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Saturday 24th of February 2018

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Children and counter-terrorism


United Nationas Interregional Crime and Justice Research Institute

Abstract

Terrorism is not a new phenomenon. However, it has acquired new dimensions in the twenty-first century. Terrorist groups have become more structured, and are now often transnational; the majority of the latest terrorist attacks are religiously motivated; and terrorist acts have become increasingly brutal, particularly in terms of civilian casualties.

While the international community has yet to agree on a shared definition of the phenomenon, what is uncontested is that terrorism does not just consist of a deadly act, it is a modus operandi. Terrorism is a means through which violence is turned into a tool to achieve political goals, and it has “evolved over the years, with each stage emerging more dangerous and lethal than the preceding stage”. The ever evolving character of terrorism, together with the sense of anxiety that such a phenomenon creates in the community, has prompted States to adopt counterterrorism policies and measures to tackle the issue.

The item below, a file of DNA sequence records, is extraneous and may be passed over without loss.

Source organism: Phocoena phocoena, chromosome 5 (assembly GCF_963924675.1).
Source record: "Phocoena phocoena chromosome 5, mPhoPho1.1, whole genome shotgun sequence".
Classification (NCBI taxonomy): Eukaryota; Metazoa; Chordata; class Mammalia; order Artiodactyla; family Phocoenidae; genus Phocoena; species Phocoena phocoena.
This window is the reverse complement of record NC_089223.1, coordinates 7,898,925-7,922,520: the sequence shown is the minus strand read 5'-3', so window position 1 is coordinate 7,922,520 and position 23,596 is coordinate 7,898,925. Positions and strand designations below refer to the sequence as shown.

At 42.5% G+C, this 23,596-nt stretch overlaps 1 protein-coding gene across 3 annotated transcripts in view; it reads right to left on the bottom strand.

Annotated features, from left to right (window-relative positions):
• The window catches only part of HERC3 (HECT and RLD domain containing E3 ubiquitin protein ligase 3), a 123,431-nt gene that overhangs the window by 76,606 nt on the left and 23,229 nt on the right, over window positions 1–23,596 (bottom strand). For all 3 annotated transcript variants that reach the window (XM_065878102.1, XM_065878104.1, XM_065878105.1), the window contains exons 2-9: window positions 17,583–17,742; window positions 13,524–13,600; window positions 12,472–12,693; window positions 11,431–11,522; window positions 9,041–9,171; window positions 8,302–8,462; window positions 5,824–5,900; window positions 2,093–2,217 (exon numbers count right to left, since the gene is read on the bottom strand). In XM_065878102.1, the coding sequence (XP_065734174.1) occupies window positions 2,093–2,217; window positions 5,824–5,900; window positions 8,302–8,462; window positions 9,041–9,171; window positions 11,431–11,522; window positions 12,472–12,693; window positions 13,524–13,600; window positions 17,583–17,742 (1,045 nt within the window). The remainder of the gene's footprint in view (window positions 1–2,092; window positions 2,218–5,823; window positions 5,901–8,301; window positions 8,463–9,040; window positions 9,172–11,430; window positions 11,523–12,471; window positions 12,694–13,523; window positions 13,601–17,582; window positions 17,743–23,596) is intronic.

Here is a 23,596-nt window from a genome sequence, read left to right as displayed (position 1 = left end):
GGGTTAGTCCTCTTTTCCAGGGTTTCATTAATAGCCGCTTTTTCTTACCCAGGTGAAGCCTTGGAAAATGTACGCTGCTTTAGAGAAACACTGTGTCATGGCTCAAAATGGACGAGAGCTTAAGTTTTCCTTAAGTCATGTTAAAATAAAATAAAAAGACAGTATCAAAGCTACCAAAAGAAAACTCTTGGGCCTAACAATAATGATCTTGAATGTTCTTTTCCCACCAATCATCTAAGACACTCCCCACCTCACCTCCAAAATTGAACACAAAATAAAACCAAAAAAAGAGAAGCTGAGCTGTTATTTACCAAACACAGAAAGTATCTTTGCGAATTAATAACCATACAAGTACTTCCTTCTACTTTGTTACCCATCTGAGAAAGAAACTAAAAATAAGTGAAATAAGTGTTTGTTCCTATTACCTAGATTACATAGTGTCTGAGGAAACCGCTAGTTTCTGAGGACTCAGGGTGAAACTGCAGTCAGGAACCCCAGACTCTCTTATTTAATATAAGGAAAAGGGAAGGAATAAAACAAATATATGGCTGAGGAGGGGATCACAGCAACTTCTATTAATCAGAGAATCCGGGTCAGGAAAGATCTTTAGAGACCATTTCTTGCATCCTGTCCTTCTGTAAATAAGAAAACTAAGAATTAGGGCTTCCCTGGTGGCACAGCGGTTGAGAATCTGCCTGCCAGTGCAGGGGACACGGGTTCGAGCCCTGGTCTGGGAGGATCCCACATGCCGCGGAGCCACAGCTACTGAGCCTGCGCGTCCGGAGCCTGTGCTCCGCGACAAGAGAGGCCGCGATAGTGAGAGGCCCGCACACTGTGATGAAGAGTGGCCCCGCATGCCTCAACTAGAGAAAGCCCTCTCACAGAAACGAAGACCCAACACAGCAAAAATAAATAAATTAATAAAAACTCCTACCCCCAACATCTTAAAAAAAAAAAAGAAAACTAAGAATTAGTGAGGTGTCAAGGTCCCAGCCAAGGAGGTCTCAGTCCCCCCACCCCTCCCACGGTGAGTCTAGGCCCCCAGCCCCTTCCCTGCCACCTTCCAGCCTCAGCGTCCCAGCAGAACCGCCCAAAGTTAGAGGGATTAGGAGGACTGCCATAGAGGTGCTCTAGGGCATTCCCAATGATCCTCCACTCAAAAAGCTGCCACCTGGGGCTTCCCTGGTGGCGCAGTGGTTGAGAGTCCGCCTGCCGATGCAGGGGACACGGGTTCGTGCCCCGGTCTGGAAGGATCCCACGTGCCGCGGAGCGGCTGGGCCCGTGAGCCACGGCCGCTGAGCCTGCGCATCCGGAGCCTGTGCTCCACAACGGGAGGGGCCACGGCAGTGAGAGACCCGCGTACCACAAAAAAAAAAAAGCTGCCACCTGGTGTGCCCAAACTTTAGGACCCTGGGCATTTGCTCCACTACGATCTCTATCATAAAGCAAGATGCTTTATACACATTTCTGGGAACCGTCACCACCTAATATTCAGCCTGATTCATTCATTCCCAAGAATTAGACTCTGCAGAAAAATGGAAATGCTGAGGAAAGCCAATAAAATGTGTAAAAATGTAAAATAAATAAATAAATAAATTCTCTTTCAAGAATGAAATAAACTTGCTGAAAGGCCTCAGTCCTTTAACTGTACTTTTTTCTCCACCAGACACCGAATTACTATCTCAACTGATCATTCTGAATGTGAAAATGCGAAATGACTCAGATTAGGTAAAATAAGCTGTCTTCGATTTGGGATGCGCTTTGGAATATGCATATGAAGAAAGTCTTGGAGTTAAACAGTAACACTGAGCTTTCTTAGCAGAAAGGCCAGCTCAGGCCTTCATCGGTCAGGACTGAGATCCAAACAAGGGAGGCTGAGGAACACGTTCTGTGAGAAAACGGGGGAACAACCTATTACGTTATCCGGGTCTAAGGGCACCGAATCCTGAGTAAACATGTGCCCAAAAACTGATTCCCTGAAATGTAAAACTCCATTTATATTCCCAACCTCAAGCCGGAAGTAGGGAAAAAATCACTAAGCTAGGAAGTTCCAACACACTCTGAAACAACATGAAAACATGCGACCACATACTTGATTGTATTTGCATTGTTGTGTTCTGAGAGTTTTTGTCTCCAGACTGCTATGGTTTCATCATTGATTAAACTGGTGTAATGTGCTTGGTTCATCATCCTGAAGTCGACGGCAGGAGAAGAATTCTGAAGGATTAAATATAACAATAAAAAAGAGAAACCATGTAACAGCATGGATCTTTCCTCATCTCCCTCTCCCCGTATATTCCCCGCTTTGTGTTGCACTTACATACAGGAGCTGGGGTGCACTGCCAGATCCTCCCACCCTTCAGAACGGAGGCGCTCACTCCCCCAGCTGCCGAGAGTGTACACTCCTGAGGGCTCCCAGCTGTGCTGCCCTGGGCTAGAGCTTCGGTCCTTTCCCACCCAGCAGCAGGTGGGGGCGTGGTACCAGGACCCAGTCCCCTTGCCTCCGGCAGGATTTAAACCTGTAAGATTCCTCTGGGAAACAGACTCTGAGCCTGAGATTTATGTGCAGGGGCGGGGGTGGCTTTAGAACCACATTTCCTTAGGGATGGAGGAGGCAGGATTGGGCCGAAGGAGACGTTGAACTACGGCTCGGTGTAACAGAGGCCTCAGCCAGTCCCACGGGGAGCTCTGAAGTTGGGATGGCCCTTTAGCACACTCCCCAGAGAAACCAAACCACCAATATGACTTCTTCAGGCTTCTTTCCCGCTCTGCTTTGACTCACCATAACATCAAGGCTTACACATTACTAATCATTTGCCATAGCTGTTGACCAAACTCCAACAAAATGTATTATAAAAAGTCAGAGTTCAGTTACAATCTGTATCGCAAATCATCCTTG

Children are increasingly affected and victimised by terrorism, but at the same time, the last few years have shown them to be increasingly engaged in terrorist related activity. International policy and law-making has struggled to keep up with the rapid changes, and the rights of children affected by terrorism and counter-terrorism have not entered into mainstream discourse, and have been largely overlooked.

Scope

International

Year Language

2016 English

Category Type

Grey Literature Report

Keywords

Child, Measures, Prevention, Security, Social, Terrorism

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